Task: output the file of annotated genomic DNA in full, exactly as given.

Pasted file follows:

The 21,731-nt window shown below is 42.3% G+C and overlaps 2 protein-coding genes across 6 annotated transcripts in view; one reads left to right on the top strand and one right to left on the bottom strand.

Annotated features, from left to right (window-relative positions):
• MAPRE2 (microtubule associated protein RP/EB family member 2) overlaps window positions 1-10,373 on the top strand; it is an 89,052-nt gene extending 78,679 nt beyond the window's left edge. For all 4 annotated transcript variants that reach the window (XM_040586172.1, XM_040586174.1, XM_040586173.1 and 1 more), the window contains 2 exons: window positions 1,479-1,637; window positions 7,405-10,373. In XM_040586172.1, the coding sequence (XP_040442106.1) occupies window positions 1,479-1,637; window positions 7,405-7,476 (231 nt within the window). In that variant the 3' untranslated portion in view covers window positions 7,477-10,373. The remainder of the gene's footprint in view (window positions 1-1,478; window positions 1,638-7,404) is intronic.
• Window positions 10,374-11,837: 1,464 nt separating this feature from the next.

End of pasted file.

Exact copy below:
The 21,731-nt window shown below is 42.3% G+C and overlaps 2 protein-coding genes across 6 annotated transcripts in view; one reads left to right on the top strand and one right to left on the bottom strand.

Annotated features, from left to right (window-relative positions):
• MAPRE2 (microtubule associated protein RP/EB family member 2) overlaps window positions 1-10,373 on the top strand; it is an 89,052-nt gene extending 78,679 nt beyond the window's left edge. For all 4 annotated transcript variants that reach the window (XM_040586172.1, XM_040586174.1, XM_040586173.1 and 1 more), the window contains 2 exons: window positions 1,479-1,637; window positions 7,405-10,373. In XM_040586172.1, the coding sequence (XP_040442106.1) occupies window positions 1,479-1,637; window positions 7,405-7,476 (231 nt within the window). In that variant the 3' untranslated portion in view covers window positions 7,477-10,373. The remainder of the gene's footprint in view (window positions 1-1,478; window positions 1,638-7,404) is intronic.
• Window positions 10,374-11,837: 1,464 nt separating this feature from the next.